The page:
Three Portland-area restaurants announced over the weekend that customers dining indoors must be vaccinated against COVID-19.

Little Giant on Danforth Street, the Portland Hunt & Alpine Club on Market Street and Crown Jewel on Great Diamond Island have instituted the new rules: While anyone is welcome to eat on their outdoor patios and decks, customers wishing to dine inside must be vaccinated. The policies also apply to people who cannot be vaccinated for medical reasons, and people with children under 12 who can’t yet be vaccinated.

None of the restaurants is requiring proof of vaccination at the door — for now.

“We will eventually be requiring vaccination cards,” said Briana Volk, who owns Portland Hunt & Alpine with her husband, Andrew Volk. “We’re trying to figure out how to make that work.”

The vaccinated-only policies come at a time when restaurants around the country are starting to ask their customers for proof of vaccination. Restaurants in food-loving cities like New York, Boston, Chicago, San Francisco, New Orleans and Seattle are setting individual vaccination policies in response to a rise in COVID-19 cases and increased travel. On Monday, New York Gov. Andrew Cuomo asked private businesses such as bars and restaurants to consider requiring proof of vaccination as a condition for admission.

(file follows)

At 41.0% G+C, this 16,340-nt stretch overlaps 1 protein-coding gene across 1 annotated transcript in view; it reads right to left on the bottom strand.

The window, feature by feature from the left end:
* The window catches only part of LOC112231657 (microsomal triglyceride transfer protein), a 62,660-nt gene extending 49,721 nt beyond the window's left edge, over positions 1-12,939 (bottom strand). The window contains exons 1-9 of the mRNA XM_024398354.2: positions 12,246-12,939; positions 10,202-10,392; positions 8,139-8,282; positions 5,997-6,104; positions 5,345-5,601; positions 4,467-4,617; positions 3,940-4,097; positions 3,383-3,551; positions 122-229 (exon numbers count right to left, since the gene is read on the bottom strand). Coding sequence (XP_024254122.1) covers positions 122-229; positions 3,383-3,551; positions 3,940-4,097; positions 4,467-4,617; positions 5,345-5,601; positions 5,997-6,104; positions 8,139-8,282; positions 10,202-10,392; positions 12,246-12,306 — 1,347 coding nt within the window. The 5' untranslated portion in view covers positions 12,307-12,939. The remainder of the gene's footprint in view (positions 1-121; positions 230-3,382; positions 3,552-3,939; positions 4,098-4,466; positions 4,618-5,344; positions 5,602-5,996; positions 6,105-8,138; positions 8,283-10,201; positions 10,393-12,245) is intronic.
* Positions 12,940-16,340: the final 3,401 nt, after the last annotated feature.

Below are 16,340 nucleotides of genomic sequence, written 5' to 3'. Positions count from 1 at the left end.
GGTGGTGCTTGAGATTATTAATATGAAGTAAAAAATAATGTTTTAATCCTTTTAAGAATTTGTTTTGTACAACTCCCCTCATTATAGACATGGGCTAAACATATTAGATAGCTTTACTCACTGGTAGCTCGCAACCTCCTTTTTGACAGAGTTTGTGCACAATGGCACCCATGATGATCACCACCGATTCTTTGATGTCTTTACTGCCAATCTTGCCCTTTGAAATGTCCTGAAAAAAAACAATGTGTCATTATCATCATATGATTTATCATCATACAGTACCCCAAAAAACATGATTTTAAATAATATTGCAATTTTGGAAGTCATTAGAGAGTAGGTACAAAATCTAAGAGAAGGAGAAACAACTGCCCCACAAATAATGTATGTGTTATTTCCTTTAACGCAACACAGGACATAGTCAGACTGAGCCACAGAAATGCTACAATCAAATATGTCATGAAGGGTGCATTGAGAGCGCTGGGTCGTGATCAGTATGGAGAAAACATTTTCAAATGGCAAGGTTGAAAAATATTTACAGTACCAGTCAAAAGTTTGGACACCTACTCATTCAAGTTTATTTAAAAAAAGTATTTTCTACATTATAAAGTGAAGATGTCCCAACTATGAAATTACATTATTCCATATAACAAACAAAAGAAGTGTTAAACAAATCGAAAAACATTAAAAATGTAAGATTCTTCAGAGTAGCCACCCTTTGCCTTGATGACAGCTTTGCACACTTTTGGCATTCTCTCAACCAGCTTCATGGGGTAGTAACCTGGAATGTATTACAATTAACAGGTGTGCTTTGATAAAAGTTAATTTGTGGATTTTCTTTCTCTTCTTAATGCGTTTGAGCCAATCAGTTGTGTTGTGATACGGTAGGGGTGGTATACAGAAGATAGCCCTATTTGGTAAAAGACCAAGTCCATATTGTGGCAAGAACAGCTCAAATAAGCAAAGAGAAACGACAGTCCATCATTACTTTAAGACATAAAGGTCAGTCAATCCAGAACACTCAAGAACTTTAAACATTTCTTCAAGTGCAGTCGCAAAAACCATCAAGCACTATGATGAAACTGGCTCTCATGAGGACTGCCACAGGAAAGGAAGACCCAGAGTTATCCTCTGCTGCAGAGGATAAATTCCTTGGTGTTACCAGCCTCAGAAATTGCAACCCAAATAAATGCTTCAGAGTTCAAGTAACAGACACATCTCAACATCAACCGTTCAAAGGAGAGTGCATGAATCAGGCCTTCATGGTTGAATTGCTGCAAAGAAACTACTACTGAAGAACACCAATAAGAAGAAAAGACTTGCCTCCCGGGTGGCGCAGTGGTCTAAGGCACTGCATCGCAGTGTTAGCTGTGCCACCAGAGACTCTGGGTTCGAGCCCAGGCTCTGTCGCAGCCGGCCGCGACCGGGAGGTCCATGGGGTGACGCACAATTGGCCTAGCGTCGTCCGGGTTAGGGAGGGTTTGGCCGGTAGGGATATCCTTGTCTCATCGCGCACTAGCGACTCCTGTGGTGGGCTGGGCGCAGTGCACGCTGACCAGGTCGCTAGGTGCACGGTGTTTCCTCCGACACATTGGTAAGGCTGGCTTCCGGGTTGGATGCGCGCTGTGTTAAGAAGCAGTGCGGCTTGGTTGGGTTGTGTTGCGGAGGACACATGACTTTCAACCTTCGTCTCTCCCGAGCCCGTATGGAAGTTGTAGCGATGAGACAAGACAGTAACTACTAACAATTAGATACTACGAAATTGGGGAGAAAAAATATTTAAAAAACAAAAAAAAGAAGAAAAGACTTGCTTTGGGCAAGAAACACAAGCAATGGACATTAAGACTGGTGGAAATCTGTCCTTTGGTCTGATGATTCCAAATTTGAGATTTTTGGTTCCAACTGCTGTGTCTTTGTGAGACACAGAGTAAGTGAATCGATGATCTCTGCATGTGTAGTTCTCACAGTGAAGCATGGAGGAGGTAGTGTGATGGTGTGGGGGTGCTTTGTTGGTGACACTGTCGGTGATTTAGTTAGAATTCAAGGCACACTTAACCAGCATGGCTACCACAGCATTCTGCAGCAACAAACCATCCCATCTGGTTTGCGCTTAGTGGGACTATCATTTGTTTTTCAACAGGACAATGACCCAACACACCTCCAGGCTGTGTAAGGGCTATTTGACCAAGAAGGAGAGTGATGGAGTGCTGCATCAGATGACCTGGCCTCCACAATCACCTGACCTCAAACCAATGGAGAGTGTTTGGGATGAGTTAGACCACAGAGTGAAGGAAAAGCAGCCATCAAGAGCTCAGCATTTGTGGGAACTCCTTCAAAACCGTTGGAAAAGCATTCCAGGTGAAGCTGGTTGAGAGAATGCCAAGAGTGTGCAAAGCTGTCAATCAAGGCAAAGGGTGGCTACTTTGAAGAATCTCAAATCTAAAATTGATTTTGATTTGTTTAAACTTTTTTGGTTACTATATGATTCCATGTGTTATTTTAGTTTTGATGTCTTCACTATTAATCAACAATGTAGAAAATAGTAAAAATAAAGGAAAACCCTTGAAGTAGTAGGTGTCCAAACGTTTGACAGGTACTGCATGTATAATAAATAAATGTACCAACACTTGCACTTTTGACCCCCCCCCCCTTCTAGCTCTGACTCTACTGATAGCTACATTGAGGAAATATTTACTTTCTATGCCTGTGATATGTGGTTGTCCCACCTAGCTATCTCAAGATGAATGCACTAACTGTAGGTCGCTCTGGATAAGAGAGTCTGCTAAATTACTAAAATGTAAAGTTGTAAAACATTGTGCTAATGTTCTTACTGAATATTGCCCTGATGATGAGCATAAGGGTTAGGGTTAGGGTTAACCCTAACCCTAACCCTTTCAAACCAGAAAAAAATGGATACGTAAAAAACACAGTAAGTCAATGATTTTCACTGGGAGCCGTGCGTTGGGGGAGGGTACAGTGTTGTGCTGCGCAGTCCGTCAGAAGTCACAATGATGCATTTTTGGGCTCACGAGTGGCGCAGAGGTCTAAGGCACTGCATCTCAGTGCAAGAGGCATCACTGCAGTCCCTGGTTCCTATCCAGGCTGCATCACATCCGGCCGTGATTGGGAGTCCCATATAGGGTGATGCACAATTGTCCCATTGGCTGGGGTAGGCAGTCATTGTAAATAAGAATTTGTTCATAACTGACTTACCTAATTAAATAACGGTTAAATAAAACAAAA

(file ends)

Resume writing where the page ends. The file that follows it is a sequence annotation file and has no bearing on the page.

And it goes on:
A recent internal report from the U.S. Centers for Disease Control and Prevention, obtained and reported by the Washington Post, said the delta variant of the coronavirus is as contagious as chicken pox, and much more likely than the strain that initially swept the country to cause serious illness.